I was asked to throw around a green mango at a photo shoot recently. It’s about as glamorous as my life gets. Which is to say, not at all. I’m usually sweating in kitchens, dumpster diving for boxes behind my local IGA or in the field squatting over whatever I’m harvesting.
As I was throwing the nam dok mai mango in the air, I tried to make sure that I caught it, because to grow one of these prized mangoes takes time. Three years from a grafted tree in Arakwal Country to be exact: that’s how long it’s taken our trees to produce. We’ve been extremely lucky – I have heard from multiple growers that it can take up to six years for a grafted tree to produce fruit. As the camera flashed, I was concentrating more on catching the darn mango than working my best angle.
No matter how many green mangos appear in the markets, there never seems to be enough to go around, such is their popularity amongst so many culinary cultures. So we planted six different varieties – 800 trees in total – that can all be picked green.
I grow them organically without the use of commercial fertilisers, pesticides and hormones, for my own peace of mind. Often they get picked before the insects have a chance at them – the only concern is the wallabies that have gathered in the morning to nibble at bark of the infant trees. The sight is so lovely, I let them have at it.
The variety I planted most of is the nam dok mai. The literal Thai translation means “floral nectar”, a fitting name as that is exactly what they taste like when they are picked ripe, at a pale buttery shade of yellow (always with the stem on, at least a hand-length long, so the sap can flow away from the skin and out of the mango). Sit them on your table for a few days to soften further and they will entice you like a siren luring in ships. Take a bite, and like those sailors washed up on the shores of a lost paradise, there will be no going back.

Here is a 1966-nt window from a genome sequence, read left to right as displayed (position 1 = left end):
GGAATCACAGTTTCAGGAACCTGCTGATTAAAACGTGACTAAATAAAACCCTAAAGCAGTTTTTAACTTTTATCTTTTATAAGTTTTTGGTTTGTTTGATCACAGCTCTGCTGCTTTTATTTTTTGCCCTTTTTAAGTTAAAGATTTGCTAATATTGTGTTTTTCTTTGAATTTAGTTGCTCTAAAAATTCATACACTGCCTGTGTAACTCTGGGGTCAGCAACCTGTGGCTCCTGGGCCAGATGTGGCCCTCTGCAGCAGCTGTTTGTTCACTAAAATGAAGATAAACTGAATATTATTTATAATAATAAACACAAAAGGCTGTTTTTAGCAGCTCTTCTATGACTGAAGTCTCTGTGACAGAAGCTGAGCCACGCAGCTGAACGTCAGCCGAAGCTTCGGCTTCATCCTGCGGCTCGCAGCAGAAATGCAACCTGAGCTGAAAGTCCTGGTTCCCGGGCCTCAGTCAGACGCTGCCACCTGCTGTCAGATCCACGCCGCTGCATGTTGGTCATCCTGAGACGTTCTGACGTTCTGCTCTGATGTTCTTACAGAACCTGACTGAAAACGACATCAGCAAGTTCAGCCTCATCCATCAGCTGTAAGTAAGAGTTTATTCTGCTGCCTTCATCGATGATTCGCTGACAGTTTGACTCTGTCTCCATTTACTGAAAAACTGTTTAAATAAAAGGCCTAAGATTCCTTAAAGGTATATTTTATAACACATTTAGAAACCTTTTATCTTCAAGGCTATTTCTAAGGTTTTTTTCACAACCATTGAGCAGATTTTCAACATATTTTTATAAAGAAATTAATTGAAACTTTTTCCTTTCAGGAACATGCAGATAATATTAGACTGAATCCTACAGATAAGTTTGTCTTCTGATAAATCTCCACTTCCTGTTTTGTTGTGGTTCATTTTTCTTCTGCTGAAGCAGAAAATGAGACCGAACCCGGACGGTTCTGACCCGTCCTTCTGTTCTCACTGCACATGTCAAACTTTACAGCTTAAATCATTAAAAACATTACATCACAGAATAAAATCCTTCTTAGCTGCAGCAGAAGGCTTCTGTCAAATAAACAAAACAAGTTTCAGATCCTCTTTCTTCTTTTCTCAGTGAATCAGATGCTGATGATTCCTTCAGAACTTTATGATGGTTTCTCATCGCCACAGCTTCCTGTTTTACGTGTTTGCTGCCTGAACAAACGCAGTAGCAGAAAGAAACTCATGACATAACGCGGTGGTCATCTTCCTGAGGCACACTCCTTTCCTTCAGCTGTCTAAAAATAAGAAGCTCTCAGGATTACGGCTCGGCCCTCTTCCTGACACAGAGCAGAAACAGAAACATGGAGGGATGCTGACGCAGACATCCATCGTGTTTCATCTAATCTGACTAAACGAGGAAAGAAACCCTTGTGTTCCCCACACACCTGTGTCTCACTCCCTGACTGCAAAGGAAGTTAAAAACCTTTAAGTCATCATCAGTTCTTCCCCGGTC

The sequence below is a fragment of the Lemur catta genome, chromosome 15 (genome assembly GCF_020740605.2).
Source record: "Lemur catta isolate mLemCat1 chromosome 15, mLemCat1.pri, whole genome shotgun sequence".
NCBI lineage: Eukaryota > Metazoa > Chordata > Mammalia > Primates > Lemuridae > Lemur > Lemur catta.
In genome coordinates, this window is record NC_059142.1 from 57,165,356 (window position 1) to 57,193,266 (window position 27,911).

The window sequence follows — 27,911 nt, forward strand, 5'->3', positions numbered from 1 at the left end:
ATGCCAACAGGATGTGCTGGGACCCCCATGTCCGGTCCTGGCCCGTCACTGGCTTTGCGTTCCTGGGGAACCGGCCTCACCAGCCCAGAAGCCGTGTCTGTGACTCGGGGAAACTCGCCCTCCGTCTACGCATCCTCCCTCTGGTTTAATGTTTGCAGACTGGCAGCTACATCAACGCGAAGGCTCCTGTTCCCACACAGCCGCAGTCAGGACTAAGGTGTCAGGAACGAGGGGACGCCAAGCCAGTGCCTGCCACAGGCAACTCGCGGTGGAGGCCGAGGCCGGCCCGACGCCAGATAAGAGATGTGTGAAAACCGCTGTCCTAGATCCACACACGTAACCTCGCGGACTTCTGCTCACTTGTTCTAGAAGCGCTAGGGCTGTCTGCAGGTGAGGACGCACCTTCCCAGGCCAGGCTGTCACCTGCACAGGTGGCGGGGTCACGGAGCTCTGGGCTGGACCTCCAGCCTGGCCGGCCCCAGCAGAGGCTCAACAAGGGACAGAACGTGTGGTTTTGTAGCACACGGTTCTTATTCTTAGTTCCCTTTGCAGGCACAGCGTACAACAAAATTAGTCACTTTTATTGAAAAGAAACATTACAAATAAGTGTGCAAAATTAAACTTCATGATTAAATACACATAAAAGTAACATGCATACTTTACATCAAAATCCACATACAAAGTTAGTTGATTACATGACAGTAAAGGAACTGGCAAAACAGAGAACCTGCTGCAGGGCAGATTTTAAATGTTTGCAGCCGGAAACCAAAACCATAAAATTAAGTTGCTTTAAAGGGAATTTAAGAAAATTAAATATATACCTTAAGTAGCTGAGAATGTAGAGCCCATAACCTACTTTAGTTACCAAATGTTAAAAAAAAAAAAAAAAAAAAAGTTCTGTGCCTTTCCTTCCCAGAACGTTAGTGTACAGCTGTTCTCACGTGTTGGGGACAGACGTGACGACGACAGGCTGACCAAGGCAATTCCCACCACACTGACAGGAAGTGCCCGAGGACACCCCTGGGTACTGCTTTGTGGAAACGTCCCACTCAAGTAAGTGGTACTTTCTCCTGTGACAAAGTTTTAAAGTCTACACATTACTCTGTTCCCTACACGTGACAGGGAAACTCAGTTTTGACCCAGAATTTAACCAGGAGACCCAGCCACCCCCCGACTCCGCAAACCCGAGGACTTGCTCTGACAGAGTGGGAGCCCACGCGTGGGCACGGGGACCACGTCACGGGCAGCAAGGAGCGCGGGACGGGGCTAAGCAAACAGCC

It is the triple threat of the mango world. A luxurious ripe eating mango (it’s the mango for Thai style mango and sweet sticky rice), it also has a paper thin seed which translates to a good flesh-to-pit ratio. It is also the perfect green mango for eating savoury or sweet – slightly tart with a hint of sweet starchiness lending it a creamy texture. polyembryonic it can be planted out, to give you a carbon copy of the same delicious mango. Did I say triple? I meant quintuple.
There is no better festive party dish for me than a platter with fried local snapper decked with a tangled mass of shredded green mango salad.
So for these holidays, this dish will be made many times over.
As it turns out, my best angle is the one that involves a green mango hurtling through the air– towards my waiting snapper.
Pla yum mamuang
Deep-fried snapper with green mango salad1 green nam dok mai mango, peeled and then shredded (I use a Kiwi brand papaya peeler)finely slicedfinely mincedfinely sliced2 stems coriander, finely sliced picked and ready to tearbroken into chunks Red Boat fish saucefinely chopped cleaned, gutted and scored
Heat oil in deep frying pan over high heat. Sprinkle salt lightly on fish, then coat with the two flours. Fry red snapper until golden brown and cooked through, approximately 7-9 minutes. Remove from the pan and set aside on a kitchen towel to absorb the oil.
Whisk together lime juice, fish sauce, palm sugar, garlic and fresh chillies to make the dressing. Add shredded green mango, eschalot, spring onions, coriander, mint and mix well until the dressing is well incorporated through the salad.
Place the snapper onto a platter, dress with the salad and garnish with the pounded dried shrimps and toasted cashew chunks. Serve and watch it disappear.
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